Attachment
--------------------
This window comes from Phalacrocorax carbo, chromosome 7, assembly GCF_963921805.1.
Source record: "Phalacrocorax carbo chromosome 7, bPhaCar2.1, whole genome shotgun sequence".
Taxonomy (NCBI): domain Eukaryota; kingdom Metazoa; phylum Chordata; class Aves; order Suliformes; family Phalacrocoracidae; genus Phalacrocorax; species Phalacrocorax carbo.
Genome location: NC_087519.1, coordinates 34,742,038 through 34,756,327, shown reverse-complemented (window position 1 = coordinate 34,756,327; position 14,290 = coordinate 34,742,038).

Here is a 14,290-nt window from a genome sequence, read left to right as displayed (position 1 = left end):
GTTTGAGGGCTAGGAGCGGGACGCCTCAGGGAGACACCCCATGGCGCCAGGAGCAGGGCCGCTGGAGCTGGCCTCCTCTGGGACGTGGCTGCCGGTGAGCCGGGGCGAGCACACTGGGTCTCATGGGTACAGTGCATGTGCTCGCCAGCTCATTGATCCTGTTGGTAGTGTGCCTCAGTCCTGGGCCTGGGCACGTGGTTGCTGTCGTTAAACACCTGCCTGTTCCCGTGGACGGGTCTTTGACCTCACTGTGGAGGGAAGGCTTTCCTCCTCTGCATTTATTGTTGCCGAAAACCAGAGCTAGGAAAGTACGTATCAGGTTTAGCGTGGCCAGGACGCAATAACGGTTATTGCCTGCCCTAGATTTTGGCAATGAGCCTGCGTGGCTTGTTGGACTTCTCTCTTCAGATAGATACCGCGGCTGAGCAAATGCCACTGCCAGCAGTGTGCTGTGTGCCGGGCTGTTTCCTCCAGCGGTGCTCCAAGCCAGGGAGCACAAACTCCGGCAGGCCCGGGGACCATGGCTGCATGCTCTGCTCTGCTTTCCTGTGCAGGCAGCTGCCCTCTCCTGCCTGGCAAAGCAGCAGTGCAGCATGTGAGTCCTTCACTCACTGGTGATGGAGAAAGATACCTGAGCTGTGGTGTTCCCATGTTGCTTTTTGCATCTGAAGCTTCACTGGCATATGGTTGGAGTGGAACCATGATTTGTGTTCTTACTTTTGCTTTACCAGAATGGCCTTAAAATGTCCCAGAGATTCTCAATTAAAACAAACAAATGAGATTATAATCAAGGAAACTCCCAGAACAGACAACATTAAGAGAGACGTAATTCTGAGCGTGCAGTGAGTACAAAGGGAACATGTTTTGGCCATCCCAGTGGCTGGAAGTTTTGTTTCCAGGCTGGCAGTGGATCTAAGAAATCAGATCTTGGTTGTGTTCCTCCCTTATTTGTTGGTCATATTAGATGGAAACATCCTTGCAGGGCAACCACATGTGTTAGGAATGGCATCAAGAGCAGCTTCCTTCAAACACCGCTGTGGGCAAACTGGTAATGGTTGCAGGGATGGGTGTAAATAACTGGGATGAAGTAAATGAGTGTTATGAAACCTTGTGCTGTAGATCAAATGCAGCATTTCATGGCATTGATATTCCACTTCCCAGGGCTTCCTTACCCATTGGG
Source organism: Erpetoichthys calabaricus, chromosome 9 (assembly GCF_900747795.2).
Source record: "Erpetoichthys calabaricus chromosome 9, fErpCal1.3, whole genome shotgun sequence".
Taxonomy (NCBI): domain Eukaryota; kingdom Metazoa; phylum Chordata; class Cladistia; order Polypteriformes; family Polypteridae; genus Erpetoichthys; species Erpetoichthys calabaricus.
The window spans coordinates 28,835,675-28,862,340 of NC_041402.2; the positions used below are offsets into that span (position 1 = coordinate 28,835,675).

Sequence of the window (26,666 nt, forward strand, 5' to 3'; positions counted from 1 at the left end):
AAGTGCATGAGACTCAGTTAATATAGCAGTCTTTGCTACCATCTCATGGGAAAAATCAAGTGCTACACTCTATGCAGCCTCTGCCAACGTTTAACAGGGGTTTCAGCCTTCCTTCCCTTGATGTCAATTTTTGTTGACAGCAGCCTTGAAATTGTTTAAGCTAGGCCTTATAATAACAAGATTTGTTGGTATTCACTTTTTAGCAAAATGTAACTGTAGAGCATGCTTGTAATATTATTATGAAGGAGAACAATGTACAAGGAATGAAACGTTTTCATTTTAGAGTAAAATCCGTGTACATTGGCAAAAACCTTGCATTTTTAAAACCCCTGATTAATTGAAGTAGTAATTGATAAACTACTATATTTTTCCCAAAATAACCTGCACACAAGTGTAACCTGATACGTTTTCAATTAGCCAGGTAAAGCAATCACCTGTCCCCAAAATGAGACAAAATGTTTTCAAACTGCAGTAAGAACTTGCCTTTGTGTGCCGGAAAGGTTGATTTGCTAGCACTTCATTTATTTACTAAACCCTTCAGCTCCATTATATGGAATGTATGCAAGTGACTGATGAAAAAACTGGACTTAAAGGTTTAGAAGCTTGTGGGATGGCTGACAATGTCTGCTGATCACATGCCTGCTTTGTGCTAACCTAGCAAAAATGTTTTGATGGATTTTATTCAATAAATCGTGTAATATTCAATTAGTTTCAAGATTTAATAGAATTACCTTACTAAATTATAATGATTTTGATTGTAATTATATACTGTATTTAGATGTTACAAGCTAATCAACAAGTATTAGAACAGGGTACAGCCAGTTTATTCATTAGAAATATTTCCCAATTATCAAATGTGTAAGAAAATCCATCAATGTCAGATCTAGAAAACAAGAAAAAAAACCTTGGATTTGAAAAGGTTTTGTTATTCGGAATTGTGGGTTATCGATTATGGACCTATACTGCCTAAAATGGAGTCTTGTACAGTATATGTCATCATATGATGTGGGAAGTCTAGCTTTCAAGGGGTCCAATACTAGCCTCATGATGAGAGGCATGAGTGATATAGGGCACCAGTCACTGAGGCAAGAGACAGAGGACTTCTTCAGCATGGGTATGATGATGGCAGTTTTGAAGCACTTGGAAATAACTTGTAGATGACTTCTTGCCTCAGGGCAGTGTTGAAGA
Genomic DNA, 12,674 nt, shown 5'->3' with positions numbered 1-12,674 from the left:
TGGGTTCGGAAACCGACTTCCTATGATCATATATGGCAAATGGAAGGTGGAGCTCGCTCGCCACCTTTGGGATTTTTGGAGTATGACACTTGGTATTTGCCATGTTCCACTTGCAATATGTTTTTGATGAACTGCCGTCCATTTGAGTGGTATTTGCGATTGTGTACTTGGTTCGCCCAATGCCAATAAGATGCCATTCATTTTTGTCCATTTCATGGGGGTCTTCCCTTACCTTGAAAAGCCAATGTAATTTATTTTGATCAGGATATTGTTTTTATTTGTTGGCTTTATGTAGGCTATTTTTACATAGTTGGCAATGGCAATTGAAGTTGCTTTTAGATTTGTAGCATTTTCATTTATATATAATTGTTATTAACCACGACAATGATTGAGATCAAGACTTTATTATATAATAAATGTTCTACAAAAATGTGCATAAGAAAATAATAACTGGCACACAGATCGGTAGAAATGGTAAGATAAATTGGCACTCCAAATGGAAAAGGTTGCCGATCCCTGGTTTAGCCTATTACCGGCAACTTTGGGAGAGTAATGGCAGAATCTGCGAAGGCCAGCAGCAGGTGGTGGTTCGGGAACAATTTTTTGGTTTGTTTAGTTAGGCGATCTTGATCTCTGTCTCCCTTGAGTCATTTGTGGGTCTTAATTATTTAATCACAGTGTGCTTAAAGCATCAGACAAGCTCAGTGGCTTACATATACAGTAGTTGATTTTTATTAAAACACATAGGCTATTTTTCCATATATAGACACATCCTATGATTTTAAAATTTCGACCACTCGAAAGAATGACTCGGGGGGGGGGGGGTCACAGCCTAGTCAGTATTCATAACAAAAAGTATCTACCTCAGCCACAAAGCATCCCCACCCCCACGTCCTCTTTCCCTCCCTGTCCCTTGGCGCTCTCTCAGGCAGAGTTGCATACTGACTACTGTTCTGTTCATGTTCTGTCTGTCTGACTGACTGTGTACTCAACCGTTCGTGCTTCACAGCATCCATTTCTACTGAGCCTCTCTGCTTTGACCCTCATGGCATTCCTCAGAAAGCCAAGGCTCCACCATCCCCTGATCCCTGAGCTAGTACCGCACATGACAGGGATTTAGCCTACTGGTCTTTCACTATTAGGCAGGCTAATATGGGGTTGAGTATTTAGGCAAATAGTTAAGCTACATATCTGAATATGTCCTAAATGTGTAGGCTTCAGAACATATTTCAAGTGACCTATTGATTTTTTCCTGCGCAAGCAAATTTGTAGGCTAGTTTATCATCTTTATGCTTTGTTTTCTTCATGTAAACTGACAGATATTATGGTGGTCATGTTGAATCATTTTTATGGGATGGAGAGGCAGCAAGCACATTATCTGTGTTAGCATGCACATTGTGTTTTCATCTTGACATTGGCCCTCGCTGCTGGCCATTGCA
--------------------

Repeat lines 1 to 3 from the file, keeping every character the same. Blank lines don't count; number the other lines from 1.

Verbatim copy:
This window comes from Phalacrocorax carbo, chromosome 7, assembly GCF_963921805.1.
Source record: "Phalacrocorax carbo chromosome 7, bPhaCar2.1, whole genome shotgun sequence".
Taxonomy (NCBI): domain Eukaryota; kingdom Metazoa; phylum Chordata; class Aves; order Suliformes; family Phalacrocoracidae; genus Phalacrocorax; species Phalacrocorax carbo.